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Subject: Re: [OMPI devel] New BTL parameter
From: Gleb Natapov (glebn_at_[hidden])
Date: 2007-12-13 01:37:35


On Wed, Dec 12, 2007 at 01:18:10PM -0800, Paul H. Hargrove wrote:
> Gleb Natapov wrote:
> > On Wed, Dec 12, 2007 at 02:03:02PM -0500, Jeff Squyres wrote:
> >
> >> On Dec 9, 2007, at 10:34 AM, Gleb Natapov wrote:
> >>
> >>
> >>> Currently BTL has parameter btl_min_send_size that is no longer used.
> >>> I want to change it to be btl_rndv_eager_limit. This new parameter
> >>> will
> >>> determine a size of a first fragment of rendezvous protocol. Now we
> >>> use
> >>> btl_eager_limit to set its size. btl_rndv_eager_limit will have to be
> >>> smaller or equal to btl_eager_limit. By default it will be equal to
> >>> btl_eager_limit so no behavior change will be observed if default is
> >>> used.
> >>>
> >> Can you describe why it would be better to have the value less than
> >> the eager limit?
> >>
> >>
> > It is just one more knob to tune OB1 algorithm. I sometimes don't want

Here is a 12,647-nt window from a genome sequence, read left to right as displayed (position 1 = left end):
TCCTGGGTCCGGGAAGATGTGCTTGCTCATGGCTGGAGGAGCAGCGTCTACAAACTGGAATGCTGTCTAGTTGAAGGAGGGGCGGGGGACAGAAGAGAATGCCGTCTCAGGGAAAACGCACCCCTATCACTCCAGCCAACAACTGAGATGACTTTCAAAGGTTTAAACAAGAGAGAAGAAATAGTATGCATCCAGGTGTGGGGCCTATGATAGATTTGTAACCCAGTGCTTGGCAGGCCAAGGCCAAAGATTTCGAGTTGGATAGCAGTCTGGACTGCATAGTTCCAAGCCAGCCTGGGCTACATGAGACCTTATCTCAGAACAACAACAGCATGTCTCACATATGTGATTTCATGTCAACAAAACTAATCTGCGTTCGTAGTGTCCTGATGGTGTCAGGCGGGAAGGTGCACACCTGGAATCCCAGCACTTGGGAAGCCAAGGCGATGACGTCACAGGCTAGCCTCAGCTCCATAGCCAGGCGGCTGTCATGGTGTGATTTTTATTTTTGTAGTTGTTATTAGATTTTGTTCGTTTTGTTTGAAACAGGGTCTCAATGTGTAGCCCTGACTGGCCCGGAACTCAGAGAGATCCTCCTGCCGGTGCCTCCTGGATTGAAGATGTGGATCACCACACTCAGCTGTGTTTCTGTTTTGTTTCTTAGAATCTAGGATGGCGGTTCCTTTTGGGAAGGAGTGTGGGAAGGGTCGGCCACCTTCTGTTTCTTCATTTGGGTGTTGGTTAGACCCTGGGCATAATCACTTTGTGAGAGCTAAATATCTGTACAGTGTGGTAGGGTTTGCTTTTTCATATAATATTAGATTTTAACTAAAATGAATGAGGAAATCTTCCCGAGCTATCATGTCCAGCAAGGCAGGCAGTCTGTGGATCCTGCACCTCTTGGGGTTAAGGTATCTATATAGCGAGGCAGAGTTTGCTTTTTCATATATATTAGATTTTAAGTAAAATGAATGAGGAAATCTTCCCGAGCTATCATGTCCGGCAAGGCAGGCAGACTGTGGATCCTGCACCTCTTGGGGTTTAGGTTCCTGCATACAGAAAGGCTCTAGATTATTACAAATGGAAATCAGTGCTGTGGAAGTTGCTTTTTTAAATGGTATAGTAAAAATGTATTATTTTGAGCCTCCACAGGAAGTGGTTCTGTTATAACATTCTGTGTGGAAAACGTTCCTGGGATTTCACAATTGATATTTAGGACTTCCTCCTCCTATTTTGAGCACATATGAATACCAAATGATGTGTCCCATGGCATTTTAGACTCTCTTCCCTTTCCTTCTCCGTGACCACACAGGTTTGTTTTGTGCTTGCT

> > to send any data by copy in/out at all. This is not possible right now.
> > With this new param I will be able to control this.
> >
>
> From my experience tuning RDMA-rendezvous for the GASNet communications
> library, I know that it was beneficial to piggyback some portion of the
> payload on the rendezvous request. However, the best [insert your
> favorite performance metric here] was not always achieved by
> piggybacking the maximum that could be buffered at the receiver
> (equivalent of blt_eager_limit). If I understand correctly, Gleb's
> btl_rndv_eager_limit parameter would allow tuning for this behavior in OMPI.
Exactly. You explained it better than me.

>
> An artificial/simplified example would be if the eager limit is 32K and
> you have a 64K xfer. Is it better to send 32K copy in/out plus 32K by
> RDMA, or to send 8K copy in/out plus 56K by RDMA? If the memcpy()
> overhead for 32K of eager payload exceeds what can be overlapped with
> the rendezvous setup then the second may be the better choice (higher
> bandwidth, lower latency, and lower CPU overheads on both sender and
> receiver).
>

--
			Gleb.